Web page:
As kids and families streamed into the Sherman Phoenix one evening in May, there was a DJ waiting there to greet them.
The thumping music, open-aired atmosphere and good vibes were just a preview for the main event: “Trap Therapy,” a session that pairs urban music with mental health messages.
Tarsha Wiggins, founder of Speak Wellness Behavioral Health and Consulting and a licensed clinical social worker, has been leading Trap Therapy sessions since last year. The goal is to make participants feel more comfortable talking about mental health.
This was the first Trap Therapy session for kids that was open to the public, she said. In adapting her lessons from the adult therapy sessions, Wiggins said the tweaks were minor.
“The lessons don’t necessarily change,” said Wiggins, who also partners with the Office of Violence Prevention.
“It’s about the same content, but making sure that it’s broken down in a way where children can understand it. We’re still talking about the power of our thoughts. We’re still talking about what trauma is and what that looks like and how we work through it – we’re just using different examples and analogies for kids.”
In the session, Wiggins covered topics like identity, positivity and trauma among youth. Wiggins said a strong sense of identity and self could help people through tough times.
She spoke candidly about the prevalence of trauma, especially in the “hardest ZIP codes” where many of the attendees came from. She spoke about trauma within family and friendships, but also the trauma experienced by communities because of violence, poverty and stigma.
She taught attendees how to reframe negative thoughts and insecurities. She emphasized the importance of speaking up and addressing issues rather than internalizing them and finding trustworthy people to share feelings with.
With each of these lessons came a song and a bit of a challenge for Wiggins. Trying to reach a younger crowd meant finding newer songs to which participants would have an emotional connection.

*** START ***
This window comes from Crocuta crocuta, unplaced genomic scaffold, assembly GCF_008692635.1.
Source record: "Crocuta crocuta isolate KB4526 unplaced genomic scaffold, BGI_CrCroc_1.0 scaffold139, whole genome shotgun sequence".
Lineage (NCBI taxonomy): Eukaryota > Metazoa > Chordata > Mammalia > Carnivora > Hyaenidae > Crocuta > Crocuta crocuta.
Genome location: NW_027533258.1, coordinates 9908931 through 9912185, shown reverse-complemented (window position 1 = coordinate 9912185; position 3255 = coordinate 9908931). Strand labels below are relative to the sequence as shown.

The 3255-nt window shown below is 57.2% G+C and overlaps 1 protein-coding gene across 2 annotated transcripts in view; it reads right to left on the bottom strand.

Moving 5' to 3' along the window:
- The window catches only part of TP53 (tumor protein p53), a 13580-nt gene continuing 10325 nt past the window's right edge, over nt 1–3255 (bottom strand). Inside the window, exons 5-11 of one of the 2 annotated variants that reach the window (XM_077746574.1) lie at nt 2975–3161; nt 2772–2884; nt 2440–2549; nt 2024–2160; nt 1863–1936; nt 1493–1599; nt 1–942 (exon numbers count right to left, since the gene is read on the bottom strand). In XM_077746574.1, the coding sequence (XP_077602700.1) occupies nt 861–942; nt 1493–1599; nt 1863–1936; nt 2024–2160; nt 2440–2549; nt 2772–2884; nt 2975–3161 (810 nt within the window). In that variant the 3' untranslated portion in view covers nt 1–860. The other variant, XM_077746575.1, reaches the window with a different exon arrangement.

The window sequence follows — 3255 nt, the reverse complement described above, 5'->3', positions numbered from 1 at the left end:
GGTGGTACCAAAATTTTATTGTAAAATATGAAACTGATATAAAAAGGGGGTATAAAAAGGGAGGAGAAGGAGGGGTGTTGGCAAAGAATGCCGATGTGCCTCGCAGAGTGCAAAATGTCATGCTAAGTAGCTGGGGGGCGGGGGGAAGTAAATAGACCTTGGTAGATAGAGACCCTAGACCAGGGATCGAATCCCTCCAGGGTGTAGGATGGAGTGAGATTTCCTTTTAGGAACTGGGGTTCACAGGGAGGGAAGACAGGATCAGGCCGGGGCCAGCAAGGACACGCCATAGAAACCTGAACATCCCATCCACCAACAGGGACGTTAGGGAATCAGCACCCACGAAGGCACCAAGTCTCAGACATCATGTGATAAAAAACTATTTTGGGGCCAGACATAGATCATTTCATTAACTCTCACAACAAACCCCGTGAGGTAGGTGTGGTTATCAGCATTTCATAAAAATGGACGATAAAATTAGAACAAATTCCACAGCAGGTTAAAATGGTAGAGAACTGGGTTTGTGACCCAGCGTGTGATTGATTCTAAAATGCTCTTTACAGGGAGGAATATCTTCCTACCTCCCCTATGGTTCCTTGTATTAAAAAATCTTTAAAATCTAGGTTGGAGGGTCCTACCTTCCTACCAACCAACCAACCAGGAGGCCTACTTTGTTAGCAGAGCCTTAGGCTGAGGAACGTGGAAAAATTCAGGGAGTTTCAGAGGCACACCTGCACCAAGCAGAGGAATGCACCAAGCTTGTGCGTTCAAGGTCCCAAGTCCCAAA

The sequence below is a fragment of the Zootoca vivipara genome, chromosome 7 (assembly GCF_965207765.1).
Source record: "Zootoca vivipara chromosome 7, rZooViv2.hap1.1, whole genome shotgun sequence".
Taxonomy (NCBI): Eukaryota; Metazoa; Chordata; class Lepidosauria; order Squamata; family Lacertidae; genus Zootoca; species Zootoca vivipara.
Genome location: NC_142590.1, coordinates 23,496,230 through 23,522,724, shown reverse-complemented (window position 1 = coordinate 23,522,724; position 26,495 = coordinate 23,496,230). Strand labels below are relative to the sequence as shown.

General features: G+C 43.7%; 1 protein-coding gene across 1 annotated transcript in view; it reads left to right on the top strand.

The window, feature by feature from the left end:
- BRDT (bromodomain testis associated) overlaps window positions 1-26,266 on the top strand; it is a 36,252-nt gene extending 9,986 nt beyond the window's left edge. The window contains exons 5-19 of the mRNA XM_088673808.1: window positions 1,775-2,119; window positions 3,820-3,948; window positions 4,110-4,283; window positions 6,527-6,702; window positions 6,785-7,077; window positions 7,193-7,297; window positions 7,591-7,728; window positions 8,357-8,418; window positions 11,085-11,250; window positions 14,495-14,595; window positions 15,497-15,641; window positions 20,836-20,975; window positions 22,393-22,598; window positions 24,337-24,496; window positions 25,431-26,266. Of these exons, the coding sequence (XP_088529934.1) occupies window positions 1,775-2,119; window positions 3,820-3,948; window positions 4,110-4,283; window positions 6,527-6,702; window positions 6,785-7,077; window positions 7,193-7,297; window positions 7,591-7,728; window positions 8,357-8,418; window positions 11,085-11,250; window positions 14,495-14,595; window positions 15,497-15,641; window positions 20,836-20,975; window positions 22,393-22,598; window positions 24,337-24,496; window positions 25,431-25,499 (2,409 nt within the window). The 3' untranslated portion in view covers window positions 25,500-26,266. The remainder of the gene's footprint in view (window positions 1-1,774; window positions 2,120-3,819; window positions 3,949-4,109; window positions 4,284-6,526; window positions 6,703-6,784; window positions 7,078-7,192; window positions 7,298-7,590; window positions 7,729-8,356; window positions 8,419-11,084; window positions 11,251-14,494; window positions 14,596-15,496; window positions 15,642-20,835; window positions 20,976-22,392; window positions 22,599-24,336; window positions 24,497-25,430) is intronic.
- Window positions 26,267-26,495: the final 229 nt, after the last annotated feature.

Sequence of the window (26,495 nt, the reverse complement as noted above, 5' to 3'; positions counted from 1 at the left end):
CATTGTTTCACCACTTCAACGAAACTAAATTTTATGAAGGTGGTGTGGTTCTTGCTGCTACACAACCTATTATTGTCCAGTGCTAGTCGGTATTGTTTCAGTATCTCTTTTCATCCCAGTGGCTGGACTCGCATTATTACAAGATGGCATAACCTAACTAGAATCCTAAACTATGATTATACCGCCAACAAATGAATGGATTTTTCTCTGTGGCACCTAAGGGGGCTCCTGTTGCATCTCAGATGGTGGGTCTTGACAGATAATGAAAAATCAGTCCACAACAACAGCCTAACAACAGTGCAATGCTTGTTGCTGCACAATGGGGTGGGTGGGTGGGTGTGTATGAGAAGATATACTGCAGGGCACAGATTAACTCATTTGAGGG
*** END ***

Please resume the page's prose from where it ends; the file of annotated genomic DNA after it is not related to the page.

Choosing the right music can make or break the whole experience. For De’Anthony Butler, a 16-year-old student from Nathan Hale High School, the music was effective in getting his guard down.
“I expected some of these songs, but they were cheating,” De’Anthony said. “They were using the up-down-left-right for some of these cheat codes. I wasn’t even supposed to be singing, for real.”
Wiggins ends each lesson with a matching song. Shawn Butler, a 16-year-old student at Nathan Hale High School and De’Anthony’s brother, said the transitions between sessions were a good way to convey the lessons through lyrics.
“I liked the way she incorporated the songs with her lessons,” Shawn said.
A few of the lessons hit home for audience members like De’Anthony.
“I felt the words she was saying in my heart,” De’Anthony said. “I thought, ‘This really makes sense to me.’”
Wiggins said some of the session’s content was also for parents in the audience.
Semma McCrary was at the session with her 10-year-old daughter, Chloe. The combination of music and therapy was a major draw.
“In our community, we relate everything to music, so I thought it was a great way for Chloe to get exposed to more therapy,” McCrary said.
During the pandemic, McCrary paid close attention to mental health issues among kids. She wanted to make sure Chloe, an only child, didn’t feel the effects of isolation.
So they started walking every day as much as they could, and getting out more. They even started playing Pokémon Go, a phone game that lets players catch digital creatures in real-life areas, to pass the time. She also began practicing visualization techniques with Chloe.
In the Trap Therapy session, McCrary said it was good to hear Wiggins break down tough concepts and bring it to the kids’ level.
“I think her clinical skills are pretty amazing for this group,” McCrary said. “It breaks their trauma and lets them know that they have someone they can talk to on a more cultural level.”
Wiggins said it’s important to reach as many people as possible with these messages because issues of mental health are often hidden in plain sight.
“It’s closer than you think,” Wiggins said. “I think that sometimes we perceive it as: 'Oh, that’s the someone else.' But the reality is this is affecting your bestie, your friends, your neighbor, your coworker.”
Wiggins said that once we realize how widely mental health impacts us, we’ll be able to make real change and help others – and ourselves – more effectively.
“When we approach mental illness from the perspective that this is affecting someone that I love, someone I value and I cherish, you approach it with a different level of energy and respect and empathy,” Wiggins said. “If we all just approached it with that, the world will be so much better for it.”
For more information
Wiggins said she hoped to host one session a month for youths but was still figuring out details. For the latest updates, email her at firstname.lastname@example.org.